• Do you get the coronavirus from Mexican beer?
  • Where’s Wuhan?
  • There’s no toilet paper!
  • There’s nowhere to get tested.
  • You don’t need to wear a mask.
  • Fauci is our savior!
  • Hydroxychloroquine will save us all! Anyone who disagrees is part of the conspiracy.
  • Fauci doesn’t know anything!
  • You can inject clorox?
  • Everyone needs to wear a mask!
  • You can’t tell me to wear a mask!
  • Does anyone remember sports?
  • It’s all gone, let’s open up the bars and restaurants!
  • We shouldn’t have done that.
  • I’m getting a puppy!
  • I shouldn’t have done that.
  • Opening up schools is irresponsible unless it’s not.
  • I need an air hug.
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In defense of Dr. Fauci

I wasn’t sure what to do with her. She’d now been in the hospital with her COVID pneumonia and respiratory failure for 10 days when she started to rapidly deteriorate. The night before she was intubated which is never a good thing with this virus. When I saw her she was thrashing in the bed with a cacophony of beeping alarms and agitated nurses. Her blood pressure and oxygen saturation were dropping. Was this the COVID progressing? Was it a new infection? Did she aspirate? Was fluid backing up into her lungs? Should I change her ventilator settings? What if my ventilator changes worsen her oxygen levels and she codes? Should I give her diuretics? That may worsen her kidney function. Should I broaden her antibiotics? This may lead to side effects or induce resistant bacteria. Should I more heavily sedate her? This could lead to terrible brain dysfunction and worse outcomes if I give too much for too long.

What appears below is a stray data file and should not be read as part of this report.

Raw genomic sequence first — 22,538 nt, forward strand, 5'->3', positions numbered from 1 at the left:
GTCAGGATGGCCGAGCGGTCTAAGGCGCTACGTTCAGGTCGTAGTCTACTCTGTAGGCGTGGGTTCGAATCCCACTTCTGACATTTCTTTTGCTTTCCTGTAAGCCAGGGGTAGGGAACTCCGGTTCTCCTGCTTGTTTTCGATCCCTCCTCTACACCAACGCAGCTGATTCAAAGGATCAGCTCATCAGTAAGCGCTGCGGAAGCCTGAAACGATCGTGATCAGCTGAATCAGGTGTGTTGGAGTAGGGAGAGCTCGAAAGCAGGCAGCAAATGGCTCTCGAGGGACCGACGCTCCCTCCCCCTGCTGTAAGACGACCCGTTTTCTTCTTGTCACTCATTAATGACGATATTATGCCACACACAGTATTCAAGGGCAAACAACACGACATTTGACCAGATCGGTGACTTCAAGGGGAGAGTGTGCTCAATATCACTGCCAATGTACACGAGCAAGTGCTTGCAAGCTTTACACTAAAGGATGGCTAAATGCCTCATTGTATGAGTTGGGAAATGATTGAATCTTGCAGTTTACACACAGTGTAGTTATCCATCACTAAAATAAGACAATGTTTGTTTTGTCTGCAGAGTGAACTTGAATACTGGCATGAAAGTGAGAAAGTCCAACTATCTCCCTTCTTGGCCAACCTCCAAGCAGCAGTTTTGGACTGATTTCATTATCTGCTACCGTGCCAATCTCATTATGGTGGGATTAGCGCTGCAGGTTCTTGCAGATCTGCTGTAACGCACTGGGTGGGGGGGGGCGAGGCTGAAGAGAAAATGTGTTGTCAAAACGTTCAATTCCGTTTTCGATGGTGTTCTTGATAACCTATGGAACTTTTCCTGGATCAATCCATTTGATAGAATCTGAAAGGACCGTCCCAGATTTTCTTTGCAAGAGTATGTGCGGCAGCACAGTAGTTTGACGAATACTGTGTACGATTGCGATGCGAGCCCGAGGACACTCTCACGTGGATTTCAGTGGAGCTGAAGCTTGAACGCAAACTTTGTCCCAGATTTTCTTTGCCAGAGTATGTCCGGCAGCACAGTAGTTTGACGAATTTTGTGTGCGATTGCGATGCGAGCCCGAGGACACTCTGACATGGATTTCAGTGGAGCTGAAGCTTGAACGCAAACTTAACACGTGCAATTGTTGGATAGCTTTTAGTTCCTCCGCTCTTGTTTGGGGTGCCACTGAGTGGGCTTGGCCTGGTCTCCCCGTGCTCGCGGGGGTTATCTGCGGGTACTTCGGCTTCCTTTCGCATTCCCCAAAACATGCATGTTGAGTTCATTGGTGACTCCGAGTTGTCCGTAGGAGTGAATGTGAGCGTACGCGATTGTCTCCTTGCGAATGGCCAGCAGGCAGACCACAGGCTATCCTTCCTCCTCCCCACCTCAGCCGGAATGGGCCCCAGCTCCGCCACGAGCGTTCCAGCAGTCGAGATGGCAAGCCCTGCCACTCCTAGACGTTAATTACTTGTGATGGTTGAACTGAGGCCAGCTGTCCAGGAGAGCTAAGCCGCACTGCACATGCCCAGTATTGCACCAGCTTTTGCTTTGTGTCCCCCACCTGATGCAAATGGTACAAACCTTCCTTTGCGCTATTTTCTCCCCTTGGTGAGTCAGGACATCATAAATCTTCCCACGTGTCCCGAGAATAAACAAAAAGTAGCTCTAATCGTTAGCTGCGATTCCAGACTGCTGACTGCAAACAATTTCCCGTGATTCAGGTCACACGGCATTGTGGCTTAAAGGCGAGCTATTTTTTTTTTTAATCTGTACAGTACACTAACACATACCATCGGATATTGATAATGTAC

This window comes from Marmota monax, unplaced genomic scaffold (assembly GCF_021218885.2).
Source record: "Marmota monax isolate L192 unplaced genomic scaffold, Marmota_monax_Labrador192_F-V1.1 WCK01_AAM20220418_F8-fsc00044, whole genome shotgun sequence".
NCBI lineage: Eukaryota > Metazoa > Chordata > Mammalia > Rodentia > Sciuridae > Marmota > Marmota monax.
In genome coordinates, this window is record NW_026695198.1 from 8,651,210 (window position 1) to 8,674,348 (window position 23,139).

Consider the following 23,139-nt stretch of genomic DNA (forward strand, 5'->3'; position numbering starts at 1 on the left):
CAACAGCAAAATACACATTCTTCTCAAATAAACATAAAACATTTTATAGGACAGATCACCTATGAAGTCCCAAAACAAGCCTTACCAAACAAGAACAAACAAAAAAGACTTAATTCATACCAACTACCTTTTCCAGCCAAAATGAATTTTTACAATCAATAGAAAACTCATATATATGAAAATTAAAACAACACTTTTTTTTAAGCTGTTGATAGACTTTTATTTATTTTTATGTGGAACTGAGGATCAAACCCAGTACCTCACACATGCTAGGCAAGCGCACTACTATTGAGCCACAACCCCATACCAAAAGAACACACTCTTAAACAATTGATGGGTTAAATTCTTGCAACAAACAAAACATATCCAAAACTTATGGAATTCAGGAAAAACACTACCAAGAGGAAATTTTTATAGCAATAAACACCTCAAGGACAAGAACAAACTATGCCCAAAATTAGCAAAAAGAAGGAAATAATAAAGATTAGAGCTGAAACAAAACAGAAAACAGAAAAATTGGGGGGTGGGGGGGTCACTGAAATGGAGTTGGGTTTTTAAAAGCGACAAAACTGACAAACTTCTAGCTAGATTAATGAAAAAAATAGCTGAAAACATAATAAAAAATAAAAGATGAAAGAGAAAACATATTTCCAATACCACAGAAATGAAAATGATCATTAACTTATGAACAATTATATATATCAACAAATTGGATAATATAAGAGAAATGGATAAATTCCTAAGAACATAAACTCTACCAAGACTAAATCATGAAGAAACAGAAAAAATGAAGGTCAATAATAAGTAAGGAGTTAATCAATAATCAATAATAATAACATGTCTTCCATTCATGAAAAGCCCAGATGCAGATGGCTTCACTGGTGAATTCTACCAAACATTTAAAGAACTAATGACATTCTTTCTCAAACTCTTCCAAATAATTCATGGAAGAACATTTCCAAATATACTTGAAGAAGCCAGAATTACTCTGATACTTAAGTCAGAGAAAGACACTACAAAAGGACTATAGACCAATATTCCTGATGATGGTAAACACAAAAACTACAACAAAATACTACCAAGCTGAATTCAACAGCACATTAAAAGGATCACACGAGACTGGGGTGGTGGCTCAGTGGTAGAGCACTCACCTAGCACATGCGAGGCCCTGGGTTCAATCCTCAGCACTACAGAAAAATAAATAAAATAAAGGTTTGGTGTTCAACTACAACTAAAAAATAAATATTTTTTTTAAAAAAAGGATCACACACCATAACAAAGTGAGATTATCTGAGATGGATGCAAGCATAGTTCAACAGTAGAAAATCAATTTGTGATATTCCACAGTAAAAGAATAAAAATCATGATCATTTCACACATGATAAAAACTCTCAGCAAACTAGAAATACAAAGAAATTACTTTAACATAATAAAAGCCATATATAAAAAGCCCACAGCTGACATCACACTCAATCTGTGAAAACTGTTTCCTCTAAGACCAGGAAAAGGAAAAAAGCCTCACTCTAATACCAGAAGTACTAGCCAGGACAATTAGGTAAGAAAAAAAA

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I hope the nonbelievers are right

It was another week working in the ICU and, even though it was August, it felt more like the previous April. We had a rise in the number of COVID-19 cases and were suffocating a bit trying to breathe through our surgical masks and N95 combos. It was a typical busy COVID Thursday morning, the bustle of doctors, nurses, and the rest of the ICU staff creates a buzz of activity. I was rounding with the team of residents, nurses, and respiratory therapists and we were nearly finished. Our last patient was a newly transferred, very anxious lady with COVID-19 who had rising oxygen requirements. We sorted out her medical problems and treatment plan and were relieved to be done with rounds. She was in room 16.